For offenders with prior drug convictions, and who qualify, a drug treatment program commonly known as “Prop 36” (Penal Code section 1210) is available. Prop 36 requires a more structured drug treatment and placement program, usually in a licensed, residential (live-in) program for a minimum of 90 days and up to one year. Similar to pre-trial diversion, successful completion of the Prop 36 program will also earn the defendant the right to have the case dismissed, assuming the defendant does not re-offend for the remaining portion of his/her probation (up to 18 months total).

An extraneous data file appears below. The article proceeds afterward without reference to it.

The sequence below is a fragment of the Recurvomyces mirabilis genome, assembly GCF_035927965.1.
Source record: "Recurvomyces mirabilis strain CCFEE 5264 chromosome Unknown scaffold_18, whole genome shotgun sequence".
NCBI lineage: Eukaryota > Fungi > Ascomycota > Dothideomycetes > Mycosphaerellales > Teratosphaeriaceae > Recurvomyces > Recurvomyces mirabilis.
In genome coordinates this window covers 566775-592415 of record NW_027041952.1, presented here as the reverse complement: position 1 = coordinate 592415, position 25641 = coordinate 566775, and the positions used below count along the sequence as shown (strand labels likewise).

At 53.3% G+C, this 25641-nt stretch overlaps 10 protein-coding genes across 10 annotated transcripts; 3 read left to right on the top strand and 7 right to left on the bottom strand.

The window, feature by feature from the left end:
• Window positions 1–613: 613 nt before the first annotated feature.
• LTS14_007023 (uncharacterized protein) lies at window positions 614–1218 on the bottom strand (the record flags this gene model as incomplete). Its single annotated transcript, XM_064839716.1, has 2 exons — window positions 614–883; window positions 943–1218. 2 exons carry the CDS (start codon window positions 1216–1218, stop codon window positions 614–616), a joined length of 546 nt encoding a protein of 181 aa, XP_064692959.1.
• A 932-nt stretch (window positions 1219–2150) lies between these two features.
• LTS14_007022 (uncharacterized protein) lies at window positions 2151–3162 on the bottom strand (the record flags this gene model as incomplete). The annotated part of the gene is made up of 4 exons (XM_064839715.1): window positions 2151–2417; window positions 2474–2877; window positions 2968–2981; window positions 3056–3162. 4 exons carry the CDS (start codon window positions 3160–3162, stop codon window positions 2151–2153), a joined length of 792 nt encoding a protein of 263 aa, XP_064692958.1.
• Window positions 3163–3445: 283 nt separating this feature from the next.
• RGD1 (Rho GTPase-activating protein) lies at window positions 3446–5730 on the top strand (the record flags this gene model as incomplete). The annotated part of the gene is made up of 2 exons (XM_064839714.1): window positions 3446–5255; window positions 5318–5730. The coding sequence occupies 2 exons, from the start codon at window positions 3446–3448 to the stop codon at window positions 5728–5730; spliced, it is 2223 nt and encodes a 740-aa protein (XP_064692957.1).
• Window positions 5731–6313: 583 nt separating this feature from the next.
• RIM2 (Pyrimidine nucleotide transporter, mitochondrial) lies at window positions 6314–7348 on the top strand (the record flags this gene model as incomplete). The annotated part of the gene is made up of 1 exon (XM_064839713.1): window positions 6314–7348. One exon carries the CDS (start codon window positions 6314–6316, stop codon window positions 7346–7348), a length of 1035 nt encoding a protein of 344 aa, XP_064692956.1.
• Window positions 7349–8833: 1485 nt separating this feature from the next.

If there is a violation involving a new arrest or the defendant abandons his/her treatment program, the judge will have discretion to re-refer the defendant back to the program. If, however, the judge does not allow the defendant back to the program, the defendant may be sentenced up to the maximum time in custody – one year in county jail. Given that there are costs associated with pre-trial diversion or Prop 36, it is imperative that defendants seek out insurance options, or even Medicaid, to offset these costs. Especially in drug possession cases, where residential treatment is going to be required, it can often be helpful to speak with an attorney who can guide the client to a drug treatment & placement service, such as Recovery Network Resources (Pasadena, California). Such offices not only assist with helping clients find a suitable drug treatment facility, but can also offer assistance in seeking government-assisted funding for treatment, as well as transportation to the treatment facility itself.